measured from the CMB spectrum, accounts for only about 30% of the
critical density. This implies the existence of an additional form of
energy to account for the remaining 70%.[26] The Wilkinson Microwave
H ( z ) = − 1 1 + z d z d t ≈ − 1 1 + z Δ z Δ t . displaystyle H(z)=- frac 1 1+z frac dz dt approx - frac 1 1+z frac Delta z Delta t . The reliance on a differential quantity, Δz/Δt, can minimize many common issues and systematic effects; and as a direct measurement of the Hubble parameter instead of its integral, like supernovae and baryon acoustic oscillations (BAO), it brings more information and is appealing in computation. For these reasons, it has been widely used to examine the accelerated cosmic expansion and study properties of dark energy. Theories of dark energy[edit] Dark energy's status as a hypothetical force with unknown properties makes it a very active target of research. The problem is attacked from a great variety of angles, such as modifying the prevailing theory of gravity (general relativity), attempting to pin down the properties of dark energy, and finding alternative ways to explain the observational data. The equation of state of Dark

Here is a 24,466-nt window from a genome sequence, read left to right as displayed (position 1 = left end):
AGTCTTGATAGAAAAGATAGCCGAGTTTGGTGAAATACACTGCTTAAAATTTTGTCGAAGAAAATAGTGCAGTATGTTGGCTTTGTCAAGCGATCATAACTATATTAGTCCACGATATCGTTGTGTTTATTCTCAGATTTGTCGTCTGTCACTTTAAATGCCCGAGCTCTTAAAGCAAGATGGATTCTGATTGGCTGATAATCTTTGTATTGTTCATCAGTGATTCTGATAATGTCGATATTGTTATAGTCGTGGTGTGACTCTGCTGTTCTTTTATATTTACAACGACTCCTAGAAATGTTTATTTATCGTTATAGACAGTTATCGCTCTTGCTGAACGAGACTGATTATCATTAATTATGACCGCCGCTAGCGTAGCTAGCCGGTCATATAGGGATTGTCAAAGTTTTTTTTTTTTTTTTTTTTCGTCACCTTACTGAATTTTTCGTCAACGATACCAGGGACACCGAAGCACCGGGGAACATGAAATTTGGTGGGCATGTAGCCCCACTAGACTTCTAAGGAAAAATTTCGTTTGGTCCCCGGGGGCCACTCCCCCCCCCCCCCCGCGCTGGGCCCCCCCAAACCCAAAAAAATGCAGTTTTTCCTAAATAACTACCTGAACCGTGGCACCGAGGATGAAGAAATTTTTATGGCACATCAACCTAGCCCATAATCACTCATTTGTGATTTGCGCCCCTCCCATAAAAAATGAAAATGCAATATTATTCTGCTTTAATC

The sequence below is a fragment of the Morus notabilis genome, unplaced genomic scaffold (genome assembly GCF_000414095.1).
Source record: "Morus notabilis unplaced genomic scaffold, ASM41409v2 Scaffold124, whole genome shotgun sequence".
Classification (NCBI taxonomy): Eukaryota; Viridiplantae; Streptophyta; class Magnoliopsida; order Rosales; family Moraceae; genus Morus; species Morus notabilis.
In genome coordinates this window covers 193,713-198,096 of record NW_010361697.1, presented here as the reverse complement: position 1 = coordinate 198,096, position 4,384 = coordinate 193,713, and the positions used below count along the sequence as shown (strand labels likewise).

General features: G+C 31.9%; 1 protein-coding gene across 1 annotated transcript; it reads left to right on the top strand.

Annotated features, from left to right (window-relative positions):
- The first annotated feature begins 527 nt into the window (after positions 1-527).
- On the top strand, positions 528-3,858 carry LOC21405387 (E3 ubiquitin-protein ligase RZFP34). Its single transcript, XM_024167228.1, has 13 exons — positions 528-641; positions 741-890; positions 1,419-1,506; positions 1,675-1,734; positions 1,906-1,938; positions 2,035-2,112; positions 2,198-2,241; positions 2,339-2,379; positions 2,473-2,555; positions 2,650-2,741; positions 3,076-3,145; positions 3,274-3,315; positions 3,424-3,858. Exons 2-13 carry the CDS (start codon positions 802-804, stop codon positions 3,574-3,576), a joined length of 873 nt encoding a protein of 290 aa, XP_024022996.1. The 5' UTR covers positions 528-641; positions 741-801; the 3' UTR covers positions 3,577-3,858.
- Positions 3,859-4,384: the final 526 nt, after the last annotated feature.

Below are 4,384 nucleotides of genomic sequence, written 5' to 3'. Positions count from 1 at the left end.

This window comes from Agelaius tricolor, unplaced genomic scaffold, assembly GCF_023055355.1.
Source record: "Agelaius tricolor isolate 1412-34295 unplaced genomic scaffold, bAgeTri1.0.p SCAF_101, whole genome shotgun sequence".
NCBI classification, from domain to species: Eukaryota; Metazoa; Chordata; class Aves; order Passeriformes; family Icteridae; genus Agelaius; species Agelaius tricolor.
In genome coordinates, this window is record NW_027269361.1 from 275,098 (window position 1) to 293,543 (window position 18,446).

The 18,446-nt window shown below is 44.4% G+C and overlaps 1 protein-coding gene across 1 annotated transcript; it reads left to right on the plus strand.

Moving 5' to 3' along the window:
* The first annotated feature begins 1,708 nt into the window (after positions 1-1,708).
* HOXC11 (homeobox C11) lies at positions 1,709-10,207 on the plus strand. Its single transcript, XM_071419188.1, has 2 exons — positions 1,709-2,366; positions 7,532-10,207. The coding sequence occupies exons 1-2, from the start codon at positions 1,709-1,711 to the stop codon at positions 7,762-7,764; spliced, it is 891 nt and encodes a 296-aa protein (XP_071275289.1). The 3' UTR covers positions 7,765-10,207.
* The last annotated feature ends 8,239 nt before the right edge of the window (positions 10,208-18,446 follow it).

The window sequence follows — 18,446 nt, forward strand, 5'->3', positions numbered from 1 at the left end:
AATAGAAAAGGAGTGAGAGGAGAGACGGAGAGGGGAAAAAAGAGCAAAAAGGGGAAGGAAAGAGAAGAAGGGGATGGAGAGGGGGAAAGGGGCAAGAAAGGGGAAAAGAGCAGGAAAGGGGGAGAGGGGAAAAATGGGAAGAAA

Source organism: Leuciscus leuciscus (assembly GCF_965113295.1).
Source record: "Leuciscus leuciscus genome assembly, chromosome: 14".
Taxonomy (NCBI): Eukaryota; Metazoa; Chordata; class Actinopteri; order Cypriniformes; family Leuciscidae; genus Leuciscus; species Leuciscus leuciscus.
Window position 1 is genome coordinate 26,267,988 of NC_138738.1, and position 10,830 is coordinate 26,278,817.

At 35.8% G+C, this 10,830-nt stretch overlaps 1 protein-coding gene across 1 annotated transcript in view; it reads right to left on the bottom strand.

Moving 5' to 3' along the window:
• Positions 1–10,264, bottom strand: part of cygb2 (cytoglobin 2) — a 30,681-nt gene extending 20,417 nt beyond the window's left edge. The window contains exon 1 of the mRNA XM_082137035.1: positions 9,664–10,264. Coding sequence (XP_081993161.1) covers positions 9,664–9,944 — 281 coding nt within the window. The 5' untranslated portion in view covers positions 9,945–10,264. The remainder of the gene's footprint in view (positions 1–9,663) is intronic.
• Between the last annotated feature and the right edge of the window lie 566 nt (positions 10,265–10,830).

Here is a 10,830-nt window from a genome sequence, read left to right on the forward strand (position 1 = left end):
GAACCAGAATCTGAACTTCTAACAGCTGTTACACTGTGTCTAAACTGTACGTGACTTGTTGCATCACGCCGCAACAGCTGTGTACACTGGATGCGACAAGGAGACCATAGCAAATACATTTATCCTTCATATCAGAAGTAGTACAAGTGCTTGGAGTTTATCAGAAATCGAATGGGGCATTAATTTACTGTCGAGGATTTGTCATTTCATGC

Cosmological constant[edit]
Main article: Cosmological constant
Further information:
Estimated distribution of matter and energy in the universe[42] The simplest explanation for dark energy is that it is an intrinsic,
fundamental energy of space. This is the cosmological constant,
usually represented by the Greek letter Λ (Lambda, hence Lambda-CDM
model). Since energy and mass are related according to the equation E
= mc2, Einstein's theory of general relativity predicts that this
energy will have a gravitational effect. It is sometimes called a
vacuum energy because it is the energy density of empty vacuum.